Eat like a vegan (in Cape Town)
In South Africa, we don’t know the statistics, but veganism has risen substantial around the world. In the UK, increasing from 681,000 vegans in 2018 to 2.9 million by 2020. Millennial vegan statistics reveal that a quarter of 25–34-year-old Americans are either vegetarian or vegan.
Download the app: ABV abillionveg – to find vegan restaurants and cafes near you.
Here are a few vegan options in and around Cape Town:
Plant café offers plant based meals, which are healthy and delicious.
There are two branches:
· Long Street, Cape Town
· Camps Bay, near the Woolworths and Camps Bay pharmacy
Order online or eat in.
98 Regent Road, Seapoint, Cape Town
(+27) 21 434 1364
Vegan junk food
Shop 11A1, Palmhof Shopping Center, 105 Kloof St, Gardens
Although they offer vegan burgers, these are not vegan restaurants.
There are a various branches in South Africa, the closest branches are:
– Corner of Main and Upper Portswood, Greenpoint
– Kloof Street, Gardens
These are not solely vegan restaurants or takeaways.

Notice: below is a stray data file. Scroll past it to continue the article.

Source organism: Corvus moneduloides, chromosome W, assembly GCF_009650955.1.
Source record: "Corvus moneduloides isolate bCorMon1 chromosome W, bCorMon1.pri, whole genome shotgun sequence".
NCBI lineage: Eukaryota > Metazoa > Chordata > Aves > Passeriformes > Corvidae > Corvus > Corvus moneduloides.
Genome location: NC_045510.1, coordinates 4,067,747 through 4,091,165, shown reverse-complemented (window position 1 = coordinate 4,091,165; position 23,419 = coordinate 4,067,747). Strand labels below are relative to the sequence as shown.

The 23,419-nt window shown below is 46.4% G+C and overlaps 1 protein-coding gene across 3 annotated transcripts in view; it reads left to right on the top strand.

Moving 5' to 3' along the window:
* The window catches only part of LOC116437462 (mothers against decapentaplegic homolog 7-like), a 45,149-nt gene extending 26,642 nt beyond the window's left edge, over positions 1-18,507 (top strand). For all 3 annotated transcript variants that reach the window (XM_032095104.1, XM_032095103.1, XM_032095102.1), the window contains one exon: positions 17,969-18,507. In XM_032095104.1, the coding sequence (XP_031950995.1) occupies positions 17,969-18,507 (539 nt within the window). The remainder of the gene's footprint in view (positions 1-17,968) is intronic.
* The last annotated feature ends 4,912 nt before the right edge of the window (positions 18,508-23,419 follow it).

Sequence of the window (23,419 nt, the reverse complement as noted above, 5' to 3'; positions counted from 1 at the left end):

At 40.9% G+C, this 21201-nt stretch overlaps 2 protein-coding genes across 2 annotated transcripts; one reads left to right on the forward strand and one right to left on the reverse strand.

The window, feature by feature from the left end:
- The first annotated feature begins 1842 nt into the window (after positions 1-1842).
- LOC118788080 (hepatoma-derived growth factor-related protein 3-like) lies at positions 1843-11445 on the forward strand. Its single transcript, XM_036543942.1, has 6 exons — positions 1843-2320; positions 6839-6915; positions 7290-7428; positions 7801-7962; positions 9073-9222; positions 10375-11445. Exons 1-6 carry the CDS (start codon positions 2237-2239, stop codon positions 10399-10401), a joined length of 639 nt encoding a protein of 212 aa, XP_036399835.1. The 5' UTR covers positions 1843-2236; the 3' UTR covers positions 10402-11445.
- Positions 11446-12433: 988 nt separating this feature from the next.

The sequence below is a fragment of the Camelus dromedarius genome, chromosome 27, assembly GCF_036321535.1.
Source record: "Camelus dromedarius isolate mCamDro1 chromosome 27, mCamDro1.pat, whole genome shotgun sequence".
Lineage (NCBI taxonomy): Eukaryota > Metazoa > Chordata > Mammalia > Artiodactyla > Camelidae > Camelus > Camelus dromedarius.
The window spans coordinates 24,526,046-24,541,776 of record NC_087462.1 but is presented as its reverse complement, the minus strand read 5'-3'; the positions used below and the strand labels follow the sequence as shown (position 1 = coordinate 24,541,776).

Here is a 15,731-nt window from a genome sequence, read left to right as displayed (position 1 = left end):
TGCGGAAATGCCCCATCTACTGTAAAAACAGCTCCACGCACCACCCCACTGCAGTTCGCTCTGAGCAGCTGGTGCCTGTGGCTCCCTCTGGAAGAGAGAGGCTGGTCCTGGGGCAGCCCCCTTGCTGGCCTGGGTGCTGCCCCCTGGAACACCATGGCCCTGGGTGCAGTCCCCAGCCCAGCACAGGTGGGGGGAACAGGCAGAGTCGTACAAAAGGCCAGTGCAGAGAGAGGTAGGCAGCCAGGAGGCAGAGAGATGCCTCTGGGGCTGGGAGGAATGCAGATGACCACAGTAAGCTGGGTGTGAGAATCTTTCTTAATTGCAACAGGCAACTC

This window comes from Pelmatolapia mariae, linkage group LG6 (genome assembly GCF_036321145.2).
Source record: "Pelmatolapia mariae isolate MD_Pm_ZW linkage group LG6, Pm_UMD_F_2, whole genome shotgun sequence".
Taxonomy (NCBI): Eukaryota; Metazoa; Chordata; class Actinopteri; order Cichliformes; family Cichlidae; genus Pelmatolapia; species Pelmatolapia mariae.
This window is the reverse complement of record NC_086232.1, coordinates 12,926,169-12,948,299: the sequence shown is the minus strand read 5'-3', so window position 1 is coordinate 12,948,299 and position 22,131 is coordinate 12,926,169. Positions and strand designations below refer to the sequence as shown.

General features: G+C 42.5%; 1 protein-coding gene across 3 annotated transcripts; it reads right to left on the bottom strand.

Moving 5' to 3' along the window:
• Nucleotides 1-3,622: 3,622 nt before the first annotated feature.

Butlers Pizza – Order online
Granger Bay, V&A Waterfront
Go out for pizza or order in.
There are a few branches:
· Camps Bay:
On the corner of Victoria Road and The Meadway
42 Hans Stryjdom Avenue, Cape Town
Cook like a chef:
Place your order online – receive the ingredients and recipes and show off at home. We won’t tell if
Organic Living of Constantia
Cnr Main Road & Spaanschemat River Road
They stock a range of vegan products including cheese, chocolates, mayonnaise, biscuits, sweets etc.
Vegan Goods Market
Woodstock / Constantia
A monthly market focused on ethical, plant-based food.
10:00 – 14:00
The venue varies.
Vegan baked goods:
Have a look on instagram:
Vegan milk tarts (A traditional South African tart):
Vegan scones: Made fresh and delivered to your door:
Vegan Birthday cakes:
Vegan chocolates and sweets:
@fauxmagenutcheese – they have an assortment of 7 flavours
Vegan Sushi Platters:
Sushi Box in Kloof Street
Plant based butter:
Vegan Sausages and “meat”:
“He who has never envied the vegetable has missed the human drama.” E.M. Cioran